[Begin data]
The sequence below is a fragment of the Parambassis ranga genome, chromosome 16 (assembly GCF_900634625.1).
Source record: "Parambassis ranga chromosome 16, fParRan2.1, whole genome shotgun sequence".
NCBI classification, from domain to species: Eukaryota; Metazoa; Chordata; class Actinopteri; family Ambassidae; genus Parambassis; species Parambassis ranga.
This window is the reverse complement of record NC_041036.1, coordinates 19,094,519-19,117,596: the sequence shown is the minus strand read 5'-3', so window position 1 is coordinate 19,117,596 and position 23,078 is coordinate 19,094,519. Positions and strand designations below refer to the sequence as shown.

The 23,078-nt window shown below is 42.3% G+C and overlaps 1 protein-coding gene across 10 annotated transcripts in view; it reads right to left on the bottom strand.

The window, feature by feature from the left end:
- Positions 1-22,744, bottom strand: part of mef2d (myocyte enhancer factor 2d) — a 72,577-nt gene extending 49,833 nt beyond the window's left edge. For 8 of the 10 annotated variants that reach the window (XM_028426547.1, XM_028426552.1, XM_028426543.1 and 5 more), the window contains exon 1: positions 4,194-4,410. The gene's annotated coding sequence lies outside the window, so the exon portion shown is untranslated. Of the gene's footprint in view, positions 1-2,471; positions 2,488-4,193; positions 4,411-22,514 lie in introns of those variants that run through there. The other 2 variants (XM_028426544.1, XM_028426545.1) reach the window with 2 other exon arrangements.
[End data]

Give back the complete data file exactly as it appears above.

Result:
The sequence below is a fragment of the Parambassis ranga genome, chromosome 16 (assembly GCF_900634625.1).
Source record: "Parambassis ranga chromosome 16, fParRan2.1, whole genome shotgun sequence".
NCBI classification, from domain to species: Eukaryota; Metazoa; Chordata; class Actinopteri; family Ambassidae; genus Parambassis; species Parambassis ranga.
This window is the reverse complement of record NC_041036.1, coordinates 19,094,519-19,117,596: the sequence shown is the minus strand read 5'-3', so window position 1 is coordinate 19,117,596 and position 23,078 is coordinate 19,094,519. Positions and strand designations below refer to the sequence as shown.

The 23,078-nt window shown below is 42.3% G+C and overlaps 1 protein-coding gene across 10 annotated transcripts in view; it reads right to left on the bottom strand.

The window, feature by feature from the left end:
- Positions 1-22,744, bottom strand: part of mef2d (myocyte enhancer factor 2d) — a 72,577-nt gene extending 49,833 nt beyond the window's left edge. For 8 of the 10 annotated variants that reach the window (XM_028426547.1, XM_028426552.1, XM_028426543.1 and 5 more), the window contains exon 1: positions 4,194-4,410. The gene's annotated coding sequence lies outside the window, so the exon portion shown is untranslated. Of the gene's footprint in view, positions 1-2,471; positions 2,488-4,193; positions 4,411-22,514 lie in introns of those variants that run through there. The other 2 variants (XM_028426544.1, XM_028426545.1) reach the window with 2 other exon arrangements.